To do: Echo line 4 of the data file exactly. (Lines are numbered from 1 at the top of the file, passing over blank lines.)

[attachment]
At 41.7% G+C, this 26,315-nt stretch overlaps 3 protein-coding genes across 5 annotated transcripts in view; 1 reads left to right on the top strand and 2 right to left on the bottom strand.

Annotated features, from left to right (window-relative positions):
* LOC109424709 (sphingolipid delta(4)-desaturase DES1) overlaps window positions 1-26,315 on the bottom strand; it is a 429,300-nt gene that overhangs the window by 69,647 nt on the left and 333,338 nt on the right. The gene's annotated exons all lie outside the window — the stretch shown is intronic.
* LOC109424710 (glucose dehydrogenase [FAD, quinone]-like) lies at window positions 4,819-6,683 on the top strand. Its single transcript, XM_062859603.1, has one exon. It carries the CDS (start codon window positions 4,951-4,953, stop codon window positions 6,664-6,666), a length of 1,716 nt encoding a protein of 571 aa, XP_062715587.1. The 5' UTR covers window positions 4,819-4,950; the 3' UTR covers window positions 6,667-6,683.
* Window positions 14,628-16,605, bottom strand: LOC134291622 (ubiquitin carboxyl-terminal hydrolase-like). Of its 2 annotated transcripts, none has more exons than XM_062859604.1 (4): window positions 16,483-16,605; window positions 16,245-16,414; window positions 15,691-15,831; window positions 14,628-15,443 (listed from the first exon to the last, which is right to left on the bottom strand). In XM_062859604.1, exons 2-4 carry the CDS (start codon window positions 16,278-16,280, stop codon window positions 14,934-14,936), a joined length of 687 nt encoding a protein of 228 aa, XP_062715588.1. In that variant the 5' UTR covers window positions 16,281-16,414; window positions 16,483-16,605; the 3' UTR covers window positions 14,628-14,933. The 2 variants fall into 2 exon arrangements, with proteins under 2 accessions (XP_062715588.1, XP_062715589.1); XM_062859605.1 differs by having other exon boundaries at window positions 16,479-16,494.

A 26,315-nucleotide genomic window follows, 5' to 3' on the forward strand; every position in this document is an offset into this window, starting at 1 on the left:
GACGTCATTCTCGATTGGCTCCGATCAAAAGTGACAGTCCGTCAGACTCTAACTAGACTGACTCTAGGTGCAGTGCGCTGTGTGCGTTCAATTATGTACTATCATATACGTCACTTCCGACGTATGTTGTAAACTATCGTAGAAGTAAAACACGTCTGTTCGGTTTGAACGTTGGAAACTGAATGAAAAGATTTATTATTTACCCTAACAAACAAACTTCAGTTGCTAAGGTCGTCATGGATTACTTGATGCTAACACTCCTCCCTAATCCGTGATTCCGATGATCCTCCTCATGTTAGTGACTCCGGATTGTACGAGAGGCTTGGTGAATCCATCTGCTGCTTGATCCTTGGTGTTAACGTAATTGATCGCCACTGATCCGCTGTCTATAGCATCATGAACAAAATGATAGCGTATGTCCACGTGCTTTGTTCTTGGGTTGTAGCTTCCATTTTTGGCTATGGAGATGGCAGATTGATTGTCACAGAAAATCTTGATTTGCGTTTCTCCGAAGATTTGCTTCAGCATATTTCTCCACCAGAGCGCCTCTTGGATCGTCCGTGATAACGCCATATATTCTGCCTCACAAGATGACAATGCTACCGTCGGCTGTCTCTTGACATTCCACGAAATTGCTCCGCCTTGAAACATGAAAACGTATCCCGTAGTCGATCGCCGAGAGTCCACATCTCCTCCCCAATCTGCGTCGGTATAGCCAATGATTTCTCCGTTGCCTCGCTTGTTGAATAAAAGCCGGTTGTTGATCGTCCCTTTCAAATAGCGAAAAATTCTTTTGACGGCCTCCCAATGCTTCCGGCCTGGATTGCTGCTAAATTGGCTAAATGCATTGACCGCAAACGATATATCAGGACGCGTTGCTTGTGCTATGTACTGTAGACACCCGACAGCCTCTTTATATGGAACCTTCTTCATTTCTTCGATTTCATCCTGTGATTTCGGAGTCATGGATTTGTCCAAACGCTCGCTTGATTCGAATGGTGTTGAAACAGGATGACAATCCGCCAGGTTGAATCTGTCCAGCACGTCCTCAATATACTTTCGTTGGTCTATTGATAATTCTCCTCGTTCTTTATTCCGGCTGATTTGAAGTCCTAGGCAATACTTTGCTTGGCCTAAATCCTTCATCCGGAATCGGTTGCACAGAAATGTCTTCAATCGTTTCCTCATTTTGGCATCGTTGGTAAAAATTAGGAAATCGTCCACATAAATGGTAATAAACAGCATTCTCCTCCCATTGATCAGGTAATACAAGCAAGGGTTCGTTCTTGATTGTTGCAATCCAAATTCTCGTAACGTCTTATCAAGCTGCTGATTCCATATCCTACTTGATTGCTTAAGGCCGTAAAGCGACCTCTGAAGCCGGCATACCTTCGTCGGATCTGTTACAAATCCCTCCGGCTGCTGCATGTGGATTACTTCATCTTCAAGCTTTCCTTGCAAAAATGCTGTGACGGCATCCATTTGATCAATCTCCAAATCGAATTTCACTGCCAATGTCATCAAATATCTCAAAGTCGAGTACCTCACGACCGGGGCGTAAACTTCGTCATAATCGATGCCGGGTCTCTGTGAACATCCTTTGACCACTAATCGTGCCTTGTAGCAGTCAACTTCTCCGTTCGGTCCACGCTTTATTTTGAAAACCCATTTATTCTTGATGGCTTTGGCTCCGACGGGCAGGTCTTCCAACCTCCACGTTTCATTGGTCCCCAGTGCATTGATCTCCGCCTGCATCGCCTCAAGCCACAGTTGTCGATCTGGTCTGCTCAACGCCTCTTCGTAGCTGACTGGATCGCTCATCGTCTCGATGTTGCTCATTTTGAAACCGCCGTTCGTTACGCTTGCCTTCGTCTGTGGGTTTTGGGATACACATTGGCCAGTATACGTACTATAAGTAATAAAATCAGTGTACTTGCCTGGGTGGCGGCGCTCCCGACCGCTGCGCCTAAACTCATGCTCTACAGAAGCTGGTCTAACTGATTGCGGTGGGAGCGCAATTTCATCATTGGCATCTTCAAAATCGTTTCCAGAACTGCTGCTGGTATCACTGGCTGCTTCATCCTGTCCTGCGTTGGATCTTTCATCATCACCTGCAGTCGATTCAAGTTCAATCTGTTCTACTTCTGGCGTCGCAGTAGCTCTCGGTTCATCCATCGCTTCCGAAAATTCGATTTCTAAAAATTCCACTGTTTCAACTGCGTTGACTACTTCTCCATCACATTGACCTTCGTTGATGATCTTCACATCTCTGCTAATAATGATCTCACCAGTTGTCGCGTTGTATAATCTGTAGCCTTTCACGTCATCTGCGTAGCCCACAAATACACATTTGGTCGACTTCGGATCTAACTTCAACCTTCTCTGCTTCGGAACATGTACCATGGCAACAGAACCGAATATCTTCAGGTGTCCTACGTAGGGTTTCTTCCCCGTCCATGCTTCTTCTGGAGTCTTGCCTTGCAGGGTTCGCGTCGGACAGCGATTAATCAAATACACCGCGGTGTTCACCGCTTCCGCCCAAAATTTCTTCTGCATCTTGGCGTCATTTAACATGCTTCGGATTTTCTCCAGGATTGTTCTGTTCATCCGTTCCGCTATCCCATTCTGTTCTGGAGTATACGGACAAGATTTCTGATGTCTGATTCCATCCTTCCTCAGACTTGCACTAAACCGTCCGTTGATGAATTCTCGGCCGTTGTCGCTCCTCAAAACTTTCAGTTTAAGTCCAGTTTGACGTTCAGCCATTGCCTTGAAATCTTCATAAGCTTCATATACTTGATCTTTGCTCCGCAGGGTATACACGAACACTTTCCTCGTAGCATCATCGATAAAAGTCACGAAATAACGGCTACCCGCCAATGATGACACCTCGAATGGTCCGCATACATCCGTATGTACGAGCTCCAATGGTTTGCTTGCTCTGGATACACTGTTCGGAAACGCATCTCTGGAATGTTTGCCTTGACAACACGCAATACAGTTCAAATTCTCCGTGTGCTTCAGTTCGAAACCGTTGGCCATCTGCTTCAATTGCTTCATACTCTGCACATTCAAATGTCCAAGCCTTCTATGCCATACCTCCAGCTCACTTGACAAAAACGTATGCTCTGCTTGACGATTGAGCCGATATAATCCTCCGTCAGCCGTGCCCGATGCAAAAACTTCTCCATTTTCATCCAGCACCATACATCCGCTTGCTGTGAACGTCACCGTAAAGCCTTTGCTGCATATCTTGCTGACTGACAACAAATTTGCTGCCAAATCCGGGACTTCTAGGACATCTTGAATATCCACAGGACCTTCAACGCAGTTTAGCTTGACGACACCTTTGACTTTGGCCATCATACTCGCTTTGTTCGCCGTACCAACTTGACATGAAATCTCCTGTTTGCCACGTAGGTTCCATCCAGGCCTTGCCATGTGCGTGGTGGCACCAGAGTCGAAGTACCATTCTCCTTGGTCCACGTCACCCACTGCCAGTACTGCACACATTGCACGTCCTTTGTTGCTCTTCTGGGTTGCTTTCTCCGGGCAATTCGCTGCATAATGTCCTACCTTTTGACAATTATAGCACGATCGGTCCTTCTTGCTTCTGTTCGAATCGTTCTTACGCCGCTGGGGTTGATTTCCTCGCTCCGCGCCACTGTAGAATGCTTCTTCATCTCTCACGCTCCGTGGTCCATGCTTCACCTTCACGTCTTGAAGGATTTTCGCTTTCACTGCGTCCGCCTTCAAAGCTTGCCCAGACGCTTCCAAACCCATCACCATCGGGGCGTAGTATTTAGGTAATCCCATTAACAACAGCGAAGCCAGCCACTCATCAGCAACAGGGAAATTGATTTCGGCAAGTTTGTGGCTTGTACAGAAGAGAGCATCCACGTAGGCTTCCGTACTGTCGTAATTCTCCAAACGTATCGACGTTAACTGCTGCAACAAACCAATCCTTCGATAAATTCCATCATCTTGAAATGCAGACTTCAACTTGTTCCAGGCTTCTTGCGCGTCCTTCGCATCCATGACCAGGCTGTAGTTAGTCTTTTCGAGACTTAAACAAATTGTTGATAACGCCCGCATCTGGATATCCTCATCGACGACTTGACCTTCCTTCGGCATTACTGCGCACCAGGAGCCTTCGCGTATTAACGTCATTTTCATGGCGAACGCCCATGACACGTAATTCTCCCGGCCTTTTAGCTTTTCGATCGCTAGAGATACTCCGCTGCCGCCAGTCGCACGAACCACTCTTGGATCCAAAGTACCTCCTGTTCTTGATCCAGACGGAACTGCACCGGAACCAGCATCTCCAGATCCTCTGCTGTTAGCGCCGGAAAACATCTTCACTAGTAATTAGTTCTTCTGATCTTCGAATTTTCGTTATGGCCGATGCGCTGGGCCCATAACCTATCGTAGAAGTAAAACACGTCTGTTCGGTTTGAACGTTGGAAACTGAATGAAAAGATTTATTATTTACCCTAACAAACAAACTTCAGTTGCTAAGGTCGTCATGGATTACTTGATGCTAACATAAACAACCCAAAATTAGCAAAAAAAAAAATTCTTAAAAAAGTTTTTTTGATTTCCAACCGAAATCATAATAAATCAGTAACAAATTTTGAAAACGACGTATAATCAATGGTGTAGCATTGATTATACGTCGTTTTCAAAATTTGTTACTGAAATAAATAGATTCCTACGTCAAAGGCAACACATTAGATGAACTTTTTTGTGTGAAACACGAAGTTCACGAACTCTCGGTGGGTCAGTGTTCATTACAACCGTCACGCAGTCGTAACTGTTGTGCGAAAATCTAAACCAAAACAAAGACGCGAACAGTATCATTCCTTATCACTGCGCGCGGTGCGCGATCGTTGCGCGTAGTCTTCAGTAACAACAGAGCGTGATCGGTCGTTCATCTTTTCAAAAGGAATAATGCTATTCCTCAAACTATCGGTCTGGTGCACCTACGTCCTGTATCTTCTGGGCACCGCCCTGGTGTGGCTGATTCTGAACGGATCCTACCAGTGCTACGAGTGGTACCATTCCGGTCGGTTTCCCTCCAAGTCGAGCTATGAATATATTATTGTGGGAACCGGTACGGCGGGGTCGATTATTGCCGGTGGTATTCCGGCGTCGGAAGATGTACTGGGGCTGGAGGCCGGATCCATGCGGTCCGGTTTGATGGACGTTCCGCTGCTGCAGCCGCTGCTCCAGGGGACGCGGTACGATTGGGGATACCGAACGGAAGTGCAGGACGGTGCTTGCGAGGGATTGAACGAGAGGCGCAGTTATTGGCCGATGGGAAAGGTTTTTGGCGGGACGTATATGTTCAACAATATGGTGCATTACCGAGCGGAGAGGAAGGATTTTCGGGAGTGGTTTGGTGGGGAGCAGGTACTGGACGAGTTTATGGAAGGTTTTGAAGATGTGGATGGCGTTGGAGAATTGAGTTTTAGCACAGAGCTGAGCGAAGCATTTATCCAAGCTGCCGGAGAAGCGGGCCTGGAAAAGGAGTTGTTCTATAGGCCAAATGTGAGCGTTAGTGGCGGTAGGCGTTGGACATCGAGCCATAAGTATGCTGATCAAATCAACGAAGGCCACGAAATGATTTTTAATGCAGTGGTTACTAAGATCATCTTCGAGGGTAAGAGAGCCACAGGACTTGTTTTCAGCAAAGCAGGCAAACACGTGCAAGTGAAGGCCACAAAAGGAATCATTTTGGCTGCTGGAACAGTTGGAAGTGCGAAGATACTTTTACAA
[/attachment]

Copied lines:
* LOC109424710 (glucose dehydrogenase [FAD, quinone]-like) lies at window positions 4,819-6,683 on the top strand. Its single transcript, XM_062859603.1, has one exon. It carries the CDS (start codon window positions 4,951-4,953, stop codon window positions 6,664-6,666), a length of 1,716 nt encoding a protein of 571 aa, XP_062715587.1. The 5' UTR covers window positions 4,819-4,950; the 3' UTR covers window positions 6,667-6,683.